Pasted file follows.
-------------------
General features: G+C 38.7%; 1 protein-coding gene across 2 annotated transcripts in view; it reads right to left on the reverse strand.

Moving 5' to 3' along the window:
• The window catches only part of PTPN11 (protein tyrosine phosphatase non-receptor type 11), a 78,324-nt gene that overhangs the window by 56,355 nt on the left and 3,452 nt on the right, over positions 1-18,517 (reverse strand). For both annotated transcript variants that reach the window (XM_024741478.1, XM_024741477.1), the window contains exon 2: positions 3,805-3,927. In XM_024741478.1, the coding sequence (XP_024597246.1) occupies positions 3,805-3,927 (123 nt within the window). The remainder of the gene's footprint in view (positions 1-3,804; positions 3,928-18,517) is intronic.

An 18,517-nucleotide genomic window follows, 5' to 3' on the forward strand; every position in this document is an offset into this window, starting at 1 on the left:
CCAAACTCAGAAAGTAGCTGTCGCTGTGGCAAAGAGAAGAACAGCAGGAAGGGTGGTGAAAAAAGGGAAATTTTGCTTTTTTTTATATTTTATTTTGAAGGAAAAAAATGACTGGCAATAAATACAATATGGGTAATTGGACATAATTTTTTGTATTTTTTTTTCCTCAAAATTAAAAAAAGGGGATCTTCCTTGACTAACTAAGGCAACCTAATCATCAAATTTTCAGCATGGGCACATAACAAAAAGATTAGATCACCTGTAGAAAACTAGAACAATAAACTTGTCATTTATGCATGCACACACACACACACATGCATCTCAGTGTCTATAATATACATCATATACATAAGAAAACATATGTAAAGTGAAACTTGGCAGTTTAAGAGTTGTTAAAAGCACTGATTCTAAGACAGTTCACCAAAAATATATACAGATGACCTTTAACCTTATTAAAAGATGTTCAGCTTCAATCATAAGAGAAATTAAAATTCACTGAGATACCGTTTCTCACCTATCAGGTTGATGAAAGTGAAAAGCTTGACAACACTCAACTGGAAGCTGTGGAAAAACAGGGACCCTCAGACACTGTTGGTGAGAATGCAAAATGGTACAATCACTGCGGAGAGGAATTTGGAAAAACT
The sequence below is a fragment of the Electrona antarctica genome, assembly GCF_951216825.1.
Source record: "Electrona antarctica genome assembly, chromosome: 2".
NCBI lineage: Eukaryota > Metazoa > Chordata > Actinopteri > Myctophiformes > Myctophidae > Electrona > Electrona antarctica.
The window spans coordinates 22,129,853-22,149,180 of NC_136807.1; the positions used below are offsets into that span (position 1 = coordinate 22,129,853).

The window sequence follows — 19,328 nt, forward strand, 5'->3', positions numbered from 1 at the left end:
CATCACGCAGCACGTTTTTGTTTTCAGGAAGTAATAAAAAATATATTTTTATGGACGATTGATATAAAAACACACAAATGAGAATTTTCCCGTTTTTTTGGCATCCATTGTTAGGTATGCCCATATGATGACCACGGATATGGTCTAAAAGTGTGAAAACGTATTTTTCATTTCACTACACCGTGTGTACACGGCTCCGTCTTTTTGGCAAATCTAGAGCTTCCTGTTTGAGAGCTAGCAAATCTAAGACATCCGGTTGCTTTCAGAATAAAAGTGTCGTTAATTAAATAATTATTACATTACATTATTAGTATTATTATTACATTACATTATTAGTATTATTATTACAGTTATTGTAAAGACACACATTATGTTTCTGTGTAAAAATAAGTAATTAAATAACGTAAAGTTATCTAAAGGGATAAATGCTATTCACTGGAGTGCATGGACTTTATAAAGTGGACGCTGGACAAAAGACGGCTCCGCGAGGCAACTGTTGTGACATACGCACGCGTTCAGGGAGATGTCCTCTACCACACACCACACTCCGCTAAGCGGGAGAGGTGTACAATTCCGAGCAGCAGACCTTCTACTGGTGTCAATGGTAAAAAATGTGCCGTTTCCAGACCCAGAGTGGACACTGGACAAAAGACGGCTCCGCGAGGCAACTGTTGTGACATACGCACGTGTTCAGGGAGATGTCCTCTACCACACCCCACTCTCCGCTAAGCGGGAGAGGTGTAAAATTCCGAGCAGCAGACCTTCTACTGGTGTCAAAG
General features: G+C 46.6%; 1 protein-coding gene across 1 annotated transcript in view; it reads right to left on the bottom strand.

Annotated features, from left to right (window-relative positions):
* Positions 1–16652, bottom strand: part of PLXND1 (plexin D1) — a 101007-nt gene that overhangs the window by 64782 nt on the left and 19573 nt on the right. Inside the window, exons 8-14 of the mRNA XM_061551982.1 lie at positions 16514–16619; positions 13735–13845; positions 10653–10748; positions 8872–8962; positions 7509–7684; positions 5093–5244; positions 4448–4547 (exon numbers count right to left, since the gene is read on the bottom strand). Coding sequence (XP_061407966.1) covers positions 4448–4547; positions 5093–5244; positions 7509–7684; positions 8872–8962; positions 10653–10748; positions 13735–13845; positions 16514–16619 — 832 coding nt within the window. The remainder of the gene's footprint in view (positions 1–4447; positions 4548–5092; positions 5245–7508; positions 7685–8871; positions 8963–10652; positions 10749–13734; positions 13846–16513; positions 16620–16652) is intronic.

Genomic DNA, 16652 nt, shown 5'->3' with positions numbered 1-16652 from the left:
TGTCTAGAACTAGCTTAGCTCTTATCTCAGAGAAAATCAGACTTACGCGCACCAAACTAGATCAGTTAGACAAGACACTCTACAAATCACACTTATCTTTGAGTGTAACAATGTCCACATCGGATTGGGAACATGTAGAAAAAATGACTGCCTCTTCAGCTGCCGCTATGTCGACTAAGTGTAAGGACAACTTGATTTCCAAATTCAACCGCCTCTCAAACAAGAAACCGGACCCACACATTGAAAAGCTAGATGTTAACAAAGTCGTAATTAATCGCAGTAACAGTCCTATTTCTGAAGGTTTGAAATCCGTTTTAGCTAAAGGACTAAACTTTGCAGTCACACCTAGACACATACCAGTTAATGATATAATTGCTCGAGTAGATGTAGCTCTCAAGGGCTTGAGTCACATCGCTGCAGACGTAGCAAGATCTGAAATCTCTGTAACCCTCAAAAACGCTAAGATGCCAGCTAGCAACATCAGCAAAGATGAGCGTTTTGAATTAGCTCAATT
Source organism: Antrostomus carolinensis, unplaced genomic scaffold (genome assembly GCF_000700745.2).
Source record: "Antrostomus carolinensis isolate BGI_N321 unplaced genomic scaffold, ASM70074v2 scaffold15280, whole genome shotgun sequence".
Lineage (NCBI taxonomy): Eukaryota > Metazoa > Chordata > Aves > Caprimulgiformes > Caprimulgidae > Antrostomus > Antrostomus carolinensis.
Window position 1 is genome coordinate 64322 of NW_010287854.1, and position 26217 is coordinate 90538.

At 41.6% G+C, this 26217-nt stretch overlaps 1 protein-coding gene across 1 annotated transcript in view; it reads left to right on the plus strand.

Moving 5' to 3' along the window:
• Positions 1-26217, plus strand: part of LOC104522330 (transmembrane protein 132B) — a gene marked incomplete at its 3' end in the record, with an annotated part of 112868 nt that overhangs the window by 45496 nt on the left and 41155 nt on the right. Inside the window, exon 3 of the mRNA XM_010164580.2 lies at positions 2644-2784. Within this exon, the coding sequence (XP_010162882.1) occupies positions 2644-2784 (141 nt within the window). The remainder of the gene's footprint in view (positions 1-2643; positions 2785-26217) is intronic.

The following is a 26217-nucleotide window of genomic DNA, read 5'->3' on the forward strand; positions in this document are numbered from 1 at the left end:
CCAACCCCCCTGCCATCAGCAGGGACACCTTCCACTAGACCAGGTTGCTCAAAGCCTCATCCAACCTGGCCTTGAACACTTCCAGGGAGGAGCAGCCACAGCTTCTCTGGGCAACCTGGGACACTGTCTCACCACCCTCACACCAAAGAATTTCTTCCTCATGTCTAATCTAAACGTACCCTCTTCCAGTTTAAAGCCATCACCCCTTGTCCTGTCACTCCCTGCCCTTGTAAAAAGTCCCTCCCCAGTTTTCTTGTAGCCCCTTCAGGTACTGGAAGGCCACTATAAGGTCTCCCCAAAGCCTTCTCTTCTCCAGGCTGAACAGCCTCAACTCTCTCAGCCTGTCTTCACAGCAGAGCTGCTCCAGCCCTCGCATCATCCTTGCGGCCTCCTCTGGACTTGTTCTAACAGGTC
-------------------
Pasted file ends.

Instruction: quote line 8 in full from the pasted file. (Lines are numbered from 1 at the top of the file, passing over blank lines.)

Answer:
NCBI lineage: Eukaryota > Metazoa > Chordata > Actinopteri > Myctophiformes > Myctophidae > Electrona > Electrona antarctica.